Hehe, I have used it, only if the picture were of me you would see me scooting backwards off of the horse. just kidding. no i haven't used it, i was saying earlier how i've not done any XC jumps over oh, 2'6 at the MOST and a couple little banks and waters and ditches so I have learned the basics of slipping the reins (which is really hard to get used to!) but have never had to use in competition or schooling really because I never did anything big.

mustangsal85
Apr. 20, 2010, 12:39 AM
so, what you just described? This photo is basically an extreme version of that...
and if you ever get the chance to ride a horse who really "gets" xc, you will leave that sour taste behind. It's an awesome, awesome thing when it goes right (and this photo is not "going right" but "phew, surviving!" :D)

I think you're right. The 2 or 3 horses I've schooled XC or done Mini-Events on would be looky and back off of little logs and coops. I can't even count the amount of times I had to pull teeth to get a horse over a log or got left behind because they goat leaped the jump so bad. One time the little Connemara-TB mare I was riding goat leaped a coop and I got left behind, slammed back onto her crest and bumped my throat so bad that I lost my voice for a week. I guess I knocked my vocal cords? So yeah, I haven't had the best experiences XC. If I could get the opportunity to ride a horse who has been there done that and asks no questions I think I'd love it and get over my nerves real quick. Unfortunately there are no eventers at my barn. :( So I'm not sure when that opportunity will present itself.

n2dressage
Apr. 20, 2010, 06:08 AM
I don't jump anymore for the reasons listed above! Much better at dressage...
Just wanted to say that I love this horse! Watched him go at Rolex last year an he really stuck out as a star!

nileac
Apr. 20, 2010, 09:08 AM
I believe that a testiment to Buck's abilities would be a picture taken 2.5 seconds later when, from that position, he recovered his position to one in which he could not only land in the tack, but jump successfully out of the water and over the following jump as well, which was a very tricky angled question if I understand it the way I saw it last year.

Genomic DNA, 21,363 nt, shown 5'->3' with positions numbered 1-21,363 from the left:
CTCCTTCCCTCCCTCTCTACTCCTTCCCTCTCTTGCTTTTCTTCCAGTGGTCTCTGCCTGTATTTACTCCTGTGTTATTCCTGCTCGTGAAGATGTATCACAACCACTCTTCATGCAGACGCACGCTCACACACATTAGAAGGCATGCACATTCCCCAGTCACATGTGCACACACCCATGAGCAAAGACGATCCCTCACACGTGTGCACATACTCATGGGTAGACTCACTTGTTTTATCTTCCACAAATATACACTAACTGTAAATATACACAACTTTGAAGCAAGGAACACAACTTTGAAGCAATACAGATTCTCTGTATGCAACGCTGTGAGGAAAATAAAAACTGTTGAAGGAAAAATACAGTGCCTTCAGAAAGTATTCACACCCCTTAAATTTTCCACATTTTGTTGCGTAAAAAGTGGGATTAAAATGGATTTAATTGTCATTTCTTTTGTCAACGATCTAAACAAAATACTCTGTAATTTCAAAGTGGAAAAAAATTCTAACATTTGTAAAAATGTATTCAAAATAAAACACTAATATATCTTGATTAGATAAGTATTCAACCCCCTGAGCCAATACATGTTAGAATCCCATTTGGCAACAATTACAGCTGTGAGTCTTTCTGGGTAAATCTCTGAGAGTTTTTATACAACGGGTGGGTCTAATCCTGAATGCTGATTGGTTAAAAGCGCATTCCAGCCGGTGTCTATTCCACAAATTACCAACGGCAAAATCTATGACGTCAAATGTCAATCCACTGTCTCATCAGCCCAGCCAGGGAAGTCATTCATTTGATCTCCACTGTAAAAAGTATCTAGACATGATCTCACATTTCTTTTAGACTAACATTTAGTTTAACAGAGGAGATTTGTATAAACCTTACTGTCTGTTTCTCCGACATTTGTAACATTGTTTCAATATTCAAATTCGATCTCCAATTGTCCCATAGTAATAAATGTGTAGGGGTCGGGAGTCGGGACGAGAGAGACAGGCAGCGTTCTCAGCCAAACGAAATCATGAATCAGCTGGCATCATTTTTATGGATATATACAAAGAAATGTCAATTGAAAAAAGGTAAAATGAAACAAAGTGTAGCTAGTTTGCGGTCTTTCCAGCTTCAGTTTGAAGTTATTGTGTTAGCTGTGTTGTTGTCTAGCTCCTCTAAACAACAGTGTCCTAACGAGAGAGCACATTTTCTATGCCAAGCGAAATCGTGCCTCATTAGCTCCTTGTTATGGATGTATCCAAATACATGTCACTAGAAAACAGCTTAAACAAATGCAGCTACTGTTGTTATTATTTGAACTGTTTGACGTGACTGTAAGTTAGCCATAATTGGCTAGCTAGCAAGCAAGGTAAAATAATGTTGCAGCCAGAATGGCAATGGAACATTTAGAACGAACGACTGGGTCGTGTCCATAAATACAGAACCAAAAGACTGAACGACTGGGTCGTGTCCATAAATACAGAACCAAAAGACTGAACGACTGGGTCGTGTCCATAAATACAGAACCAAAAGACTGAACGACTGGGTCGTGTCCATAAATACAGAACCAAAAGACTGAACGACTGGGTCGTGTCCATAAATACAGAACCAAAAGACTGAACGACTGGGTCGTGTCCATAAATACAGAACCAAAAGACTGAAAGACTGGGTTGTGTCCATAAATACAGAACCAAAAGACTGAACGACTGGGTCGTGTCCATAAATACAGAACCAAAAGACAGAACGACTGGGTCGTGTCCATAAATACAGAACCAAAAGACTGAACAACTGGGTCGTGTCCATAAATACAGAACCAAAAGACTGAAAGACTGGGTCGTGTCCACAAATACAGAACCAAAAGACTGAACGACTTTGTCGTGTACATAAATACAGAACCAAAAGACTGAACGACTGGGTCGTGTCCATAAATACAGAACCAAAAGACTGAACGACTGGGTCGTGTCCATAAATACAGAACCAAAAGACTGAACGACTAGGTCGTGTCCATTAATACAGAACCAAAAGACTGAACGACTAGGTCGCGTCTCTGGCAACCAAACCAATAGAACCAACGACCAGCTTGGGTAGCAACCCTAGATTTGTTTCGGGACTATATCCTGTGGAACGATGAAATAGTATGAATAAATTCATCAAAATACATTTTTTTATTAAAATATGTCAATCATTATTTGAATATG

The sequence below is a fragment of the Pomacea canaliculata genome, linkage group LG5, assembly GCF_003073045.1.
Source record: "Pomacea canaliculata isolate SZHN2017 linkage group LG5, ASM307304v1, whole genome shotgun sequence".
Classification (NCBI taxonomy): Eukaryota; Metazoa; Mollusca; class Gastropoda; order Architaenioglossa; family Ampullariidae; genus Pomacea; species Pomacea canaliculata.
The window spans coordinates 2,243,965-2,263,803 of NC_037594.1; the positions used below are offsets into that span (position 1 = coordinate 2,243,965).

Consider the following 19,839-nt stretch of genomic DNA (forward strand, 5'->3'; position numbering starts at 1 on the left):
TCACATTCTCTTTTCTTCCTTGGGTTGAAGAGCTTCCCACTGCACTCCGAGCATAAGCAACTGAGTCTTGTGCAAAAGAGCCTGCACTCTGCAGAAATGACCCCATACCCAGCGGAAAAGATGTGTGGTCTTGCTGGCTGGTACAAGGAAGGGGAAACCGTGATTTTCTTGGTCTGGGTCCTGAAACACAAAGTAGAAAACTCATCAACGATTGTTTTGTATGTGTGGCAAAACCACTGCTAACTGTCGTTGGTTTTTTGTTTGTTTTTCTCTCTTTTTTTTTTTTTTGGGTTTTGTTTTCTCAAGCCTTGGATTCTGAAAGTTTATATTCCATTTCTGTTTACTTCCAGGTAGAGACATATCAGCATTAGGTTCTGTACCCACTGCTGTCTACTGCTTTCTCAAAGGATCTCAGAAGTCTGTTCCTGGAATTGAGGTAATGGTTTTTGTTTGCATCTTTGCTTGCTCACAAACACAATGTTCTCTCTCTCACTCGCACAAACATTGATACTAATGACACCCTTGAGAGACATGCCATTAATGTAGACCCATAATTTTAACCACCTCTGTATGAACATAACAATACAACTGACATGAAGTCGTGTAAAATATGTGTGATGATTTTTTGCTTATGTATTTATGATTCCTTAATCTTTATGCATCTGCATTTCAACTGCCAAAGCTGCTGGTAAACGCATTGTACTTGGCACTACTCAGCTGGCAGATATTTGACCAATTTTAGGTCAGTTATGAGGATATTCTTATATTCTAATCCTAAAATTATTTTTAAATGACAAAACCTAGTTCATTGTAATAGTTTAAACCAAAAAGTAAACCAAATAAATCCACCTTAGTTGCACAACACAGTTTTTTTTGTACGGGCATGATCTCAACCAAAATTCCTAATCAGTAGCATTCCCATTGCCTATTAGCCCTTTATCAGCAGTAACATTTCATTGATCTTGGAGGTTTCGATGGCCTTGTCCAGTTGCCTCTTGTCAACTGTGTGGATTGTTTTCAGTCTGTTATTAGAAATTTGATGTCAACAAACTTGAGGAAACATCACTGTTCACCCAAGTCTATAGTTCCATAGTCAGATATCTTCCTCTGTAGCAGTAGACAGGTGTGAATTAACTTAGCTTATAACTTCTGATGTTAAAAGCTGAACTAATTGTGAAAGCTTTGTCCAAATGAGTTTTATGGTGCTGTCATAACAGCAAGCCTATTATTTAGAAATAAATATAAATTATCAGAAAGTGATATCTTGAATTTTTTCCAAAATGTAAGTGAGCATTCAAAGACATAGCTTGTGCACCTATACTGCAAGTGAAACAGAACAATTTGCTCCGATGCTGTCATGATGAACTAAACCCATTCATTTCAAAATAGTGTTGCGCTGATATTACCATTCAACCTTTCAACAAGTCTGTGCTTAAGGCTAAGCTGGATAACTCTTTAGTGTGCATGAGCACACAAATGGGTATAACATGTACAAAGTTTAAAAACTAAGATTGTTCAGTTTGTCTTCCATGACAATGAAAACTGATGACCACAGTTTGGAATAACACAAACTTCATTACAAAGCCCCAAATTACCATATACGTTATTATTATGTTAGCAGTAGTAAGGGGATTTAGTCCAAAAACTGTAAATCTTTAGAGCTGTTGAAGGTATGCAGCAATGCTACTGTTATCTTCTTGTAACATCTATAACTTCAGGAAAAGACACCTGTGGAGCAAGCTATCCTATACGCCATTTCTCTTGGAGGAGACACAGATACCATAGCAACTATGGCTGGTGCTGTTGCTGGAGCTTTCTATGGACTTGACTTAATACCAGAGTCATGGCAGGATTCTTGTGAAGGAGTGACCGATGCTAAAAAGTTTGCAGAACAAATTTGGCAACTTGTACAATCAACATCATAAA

I have the same picture from a different angle, as well as pictures of the rest of the element as well...
not sure if this link will work, but he did certainly do a job getting through the rest of it. If i remember correctly, I believe that he took a similar line to his dad that went out of the water to the left after the corner and then back in, to give himself a straighter line to the jump out.

http://www.facebook.com/photo.php?pid=30645089&l=859cc2d658&id=100300188

say what you want about position... and he does use that one more than perchance, others, but it makes for one heck of a ride!

Kairoshorses
Apr. 20, 2010, 09:52 AM
Asterix, thanks for a great description!

Someone posted this link on another thread, but check out time stamp 3:38...it's the same fence, different rider, but seems to be a long spot, also. Wow.

http://vimeo.com/5666511

clpony
Apr. 20, 2010, 02:09 PM
I think the purpose of that seat is to demonstrate how well he can ride as compared to 95 % of us! :lol:

Bobthehorse
Apr. 20, 2010, 09:11 PM
That seat just shows what good instincts he has.

My coach says the only really fatal error a rider can make on xc is to get too forward. So when you get into a jam, your first instinct should be to take the back seat, like this. Most horses with the scope can jump with you back there, but put all your weight on their neck, and you will find yourself under a lot of horse....you have to learn to just get out of their way while staying over the saddle so you dont bale. And since he is jumping out of water, the horse is lifting off slower, its even more important to stay back.

My young horse is very skillfully teaching me to do this instinctively when we get into a jam. If I fold as usual, things go to hell. If I ride the back seat and slip my reins, he manages to get himself out of trouble.

Lkramer
Apr. 21, 2010, 12:53 PM
Perfectly said Asterix. The way he has given the horse its face in this situation is a lovely example of a true horseman. A novice rider would have hung on his mouth to balance up, and the horse would have hollowed out into a "U" shape, but here, Buck's horses is still round and using himself correctly.

mustangsal85
Apr. 21, 2010, 01:22 PM
I agree. It really is an awesome picture.